Now in year 8, he says that it is really noticeable that there is no link between 11+ passes and achievement.

Some parents are very snotty about their kids being the best. Smile and wave, don't enter a slanging match. Wait and see how their actual result pan out over the year.

louisagradgrind Wed 25-May-16 18:34:31

Was having 5 SEN pupils in his class a mitigating circumstances then?

Toffeelatteplease Wed 25-May-16 18:34:37


purely for your judgmental comment on SN angry

Cakescakescakes Wed 25-May-16 18:39:45

My son has SEN. That's a pretty hurtful thing to say.

Kennington Wed 25-May-16 18:45:46

Congrats on your son getting in. Just enjoy this time and the advantages that go with it.
There is also a good change children with special educational needs will be at the grammar school too.

Kennington Wed 25-May-16 18:46:02

Chance not change!

IthinkIamsinking Wed 25-May-16 18:46:12

OP your post is just dreadful on so many levels

Knockmesideways Wed 25-May-16 18:46:23

My DS's best friend is SEN (autism) and is one of the best behaved kids in the class. They have SEN kids in private school too - having money doesn't stop your child needing extra help at school.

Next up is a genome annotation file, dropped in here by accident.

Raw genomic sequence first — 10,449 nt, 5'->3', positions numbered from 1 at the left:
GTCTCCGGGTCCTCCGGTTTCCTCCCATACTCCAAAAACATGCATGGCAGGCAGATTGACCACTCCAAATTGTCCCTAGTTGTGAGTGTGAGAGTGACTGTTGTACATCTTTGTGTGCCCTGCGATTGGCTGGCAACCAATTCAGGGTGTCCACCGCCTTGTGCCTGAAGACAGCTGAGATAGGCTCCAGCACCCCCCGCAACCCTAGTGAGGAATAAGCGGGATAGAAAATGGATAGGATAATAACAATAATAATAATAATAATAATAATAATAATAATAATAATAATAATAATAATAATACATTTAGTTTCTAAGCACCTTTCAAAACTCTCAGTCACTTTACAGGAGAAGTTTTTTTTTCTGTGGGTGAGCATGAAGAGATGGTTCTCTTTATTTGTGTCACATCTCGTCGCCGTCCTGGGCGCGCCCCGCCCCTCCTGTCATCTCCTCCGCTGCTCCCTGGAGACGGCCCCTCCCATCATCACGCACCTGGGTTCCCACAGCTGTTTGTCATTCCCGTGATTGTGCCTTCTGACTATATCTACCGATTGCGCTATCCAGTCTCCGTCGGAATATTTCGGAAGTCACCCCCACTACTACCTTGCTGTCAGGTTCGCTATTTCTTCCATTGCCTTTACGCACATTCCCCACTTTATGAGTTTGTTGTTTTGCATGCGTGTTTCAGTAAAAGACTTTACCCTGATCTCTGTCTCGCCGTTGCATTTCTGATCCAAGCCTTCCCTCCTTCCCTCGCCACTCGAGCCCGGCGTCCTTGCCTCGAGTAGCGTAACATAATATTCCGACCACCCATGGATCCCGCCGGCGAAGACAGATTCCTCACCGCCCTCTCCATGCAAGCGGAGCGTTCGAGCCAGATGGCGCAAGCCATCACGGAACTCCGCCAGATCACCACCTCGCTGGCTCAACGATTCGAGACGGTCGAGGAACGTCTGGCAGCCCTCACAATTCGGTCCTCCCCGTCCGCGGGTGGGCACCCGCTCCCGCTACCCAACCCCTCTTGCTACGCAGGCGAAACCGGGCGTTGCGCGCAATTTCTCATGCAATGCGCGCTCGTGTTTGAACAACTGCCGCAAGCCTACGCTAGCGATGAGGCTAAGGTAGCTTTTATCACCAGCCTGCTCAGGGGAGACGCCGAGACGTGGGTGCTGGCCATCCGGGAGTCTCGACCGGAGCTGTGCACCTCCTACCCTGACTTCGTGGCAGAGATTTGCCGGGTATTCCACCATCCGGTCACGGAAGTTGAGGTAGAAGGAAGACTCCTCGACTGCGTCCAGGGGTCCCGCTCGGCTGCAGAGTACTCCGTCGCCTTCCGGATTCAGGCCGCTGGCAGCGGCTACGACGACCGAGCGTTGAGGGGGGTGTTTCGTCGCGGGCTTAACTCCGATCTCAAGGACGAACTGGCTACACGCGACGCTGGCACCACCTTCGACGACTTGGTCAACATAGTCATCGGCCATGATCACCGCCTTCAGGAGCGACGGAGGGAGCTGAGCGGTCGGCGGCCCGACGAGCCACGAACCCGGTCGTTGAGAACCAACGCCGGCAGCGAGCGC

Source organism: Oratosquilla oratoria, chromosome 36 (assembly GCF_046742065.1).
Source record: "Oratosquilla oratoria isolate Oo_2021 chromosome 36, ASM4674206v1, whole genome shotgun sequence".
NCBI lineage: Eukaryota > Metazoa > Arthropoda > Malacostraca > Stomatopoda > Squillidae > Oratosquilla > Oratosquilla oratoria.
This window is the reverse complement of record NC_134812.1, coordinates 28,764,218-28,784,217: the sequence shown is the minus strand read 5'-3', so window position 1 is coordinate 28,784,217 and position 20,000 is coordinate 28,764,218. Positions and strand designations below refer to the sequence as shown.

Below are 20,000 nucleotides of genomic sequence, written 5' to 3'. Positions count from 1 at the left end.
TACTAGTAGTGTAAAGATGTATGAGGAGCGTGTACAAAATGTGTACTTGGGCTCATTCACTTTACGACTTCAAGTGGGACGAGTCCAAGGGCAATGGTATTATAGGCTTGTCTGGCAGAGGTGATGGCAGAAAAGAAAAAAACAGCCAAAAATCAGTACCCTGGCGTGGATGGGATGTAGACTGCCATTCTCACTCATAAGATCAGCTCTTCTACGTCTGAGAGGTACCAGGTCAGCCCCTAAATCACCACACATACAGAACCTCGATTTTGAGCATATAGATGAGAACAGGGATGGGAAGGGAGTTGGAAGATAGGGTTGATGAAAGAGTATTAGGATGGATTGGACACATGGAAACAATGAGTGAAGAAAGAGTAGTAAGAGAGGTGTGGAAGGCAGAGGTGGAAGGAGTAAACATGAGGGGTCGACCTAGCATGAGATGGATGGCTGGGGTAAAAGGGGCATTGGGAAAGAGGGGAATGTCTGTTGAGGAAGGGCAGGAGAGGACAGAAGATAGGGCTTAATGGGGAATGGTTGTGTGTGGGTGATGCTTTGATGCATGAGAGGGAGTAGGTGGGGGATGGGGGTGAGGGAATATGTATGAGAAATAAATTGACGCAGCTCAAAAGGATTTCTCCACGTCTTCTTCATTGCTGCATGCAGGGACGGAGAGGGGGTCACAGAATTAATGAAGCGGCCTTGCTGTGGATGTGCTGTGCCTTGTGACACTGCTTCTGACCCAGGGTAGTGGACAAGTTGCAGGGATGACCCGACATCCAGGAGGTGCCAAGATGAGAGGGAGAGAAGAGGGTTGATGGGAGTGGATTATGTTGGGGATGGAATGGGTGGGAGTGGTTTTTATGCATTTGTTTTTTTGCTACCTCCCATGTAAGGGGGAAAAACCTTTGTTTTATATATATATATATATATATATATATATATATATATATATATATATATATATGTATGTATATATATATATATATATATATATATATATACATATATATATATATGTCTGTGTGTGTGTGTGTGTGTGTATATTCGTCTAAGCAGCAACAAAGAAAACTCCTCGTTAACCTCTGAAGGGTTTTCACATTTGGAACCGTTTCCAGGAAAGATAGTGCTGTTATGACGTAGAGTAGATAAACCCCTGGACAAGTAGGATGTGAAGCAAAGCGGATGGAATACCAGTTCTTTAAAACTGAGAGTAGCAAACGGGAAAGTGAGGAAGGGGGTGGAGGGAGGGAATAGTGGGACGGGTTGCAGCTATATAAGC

MiffleTheIntrovert Wed 25-May-16 18:46:53

Many children will come from private schools with small classes and good behaviour. My child was in the local primary in a class of 31 with 5 SEN children.

Do you realise this comment makes you sound like a knob?

Threesoundslikealot Wed 25-May-16 18:48:50

Our SEN kid got level 6s. Just saying.

ShellyF Wed 25-May-16 18:52:04

Level 6 this year?It doesn't exist anymore .

cannotlogin Wed 25-May-16 18:53:17

Lol three, my SEN child's verbal intelligence sits on the 99th centIle...he'd be dangerous without his SEN!!

witsender Wed 25-May-16 18:58:41

What difference do the 5 "SEN children" make?

ConkerTriumphant Wed 25-May-16 19:00:05

Your son did extremely well to get into a super selective school when he could have been held back by the poor teaching of staff having to cater for those pesky SEN children.

Brainnotbrawn Wed 25-May-16 19:05:09

I have 2 SEN children, one has dyslexia and SPD and the other has ASD. They definitely bring challenges to the classroom, I would be naïve to think otherwise. And 31 students are obviously going to bring more challenges than smaller class groups. I am not sure that either of those points would warrant an appeal for not achieving the required level in an exam but I definitely think it would be harder for a child in that environment to prepare for grammar school exams than someone in a much more exam focussed private school.

BurningBridges Wed 25-May-16 19:09:27

What a tosser. Well done getting that place for your son and I hope it works out well. Unfortunately it does mean you will meet more parents like that sad

bostonkremekrazy Wed 25-May-16 19:15:55

my 'SEN' child just got awarded a place at private school...paid for by the LEA....please tell me i'm not going to come across knobs like you - and your friend - every day at pick up?!